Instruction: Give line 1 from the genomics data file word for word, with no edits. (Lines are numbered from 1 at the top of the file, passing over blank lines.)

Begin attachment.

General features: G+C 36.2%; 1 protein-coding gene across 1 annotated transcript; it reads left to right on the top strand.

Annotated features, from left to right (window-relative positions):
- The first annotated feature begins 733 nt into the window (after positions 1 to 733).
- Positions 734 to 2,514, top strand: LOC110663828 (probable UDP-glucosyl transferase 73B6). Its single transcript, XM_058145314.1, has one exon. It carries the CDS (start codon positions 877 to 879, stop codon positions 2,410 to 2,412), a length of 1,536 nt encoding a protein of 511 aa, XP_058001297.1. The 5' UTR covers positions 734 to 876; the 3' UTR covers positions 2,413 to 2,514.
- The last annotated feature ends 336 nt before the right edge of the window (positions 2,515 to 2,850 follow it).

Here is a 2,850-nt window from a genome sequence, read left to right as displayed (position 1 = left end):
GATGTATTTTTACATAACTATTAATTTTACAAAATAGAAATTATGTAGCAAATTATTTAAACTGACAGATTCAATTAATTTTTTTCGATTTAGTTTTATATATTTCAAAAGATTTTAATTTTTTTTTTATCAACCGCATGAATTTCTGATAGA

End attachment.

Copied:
General features: G+C 36.2%; 1 protein-coding gene across 1 annotated transcript; it reads left to right on the top strand.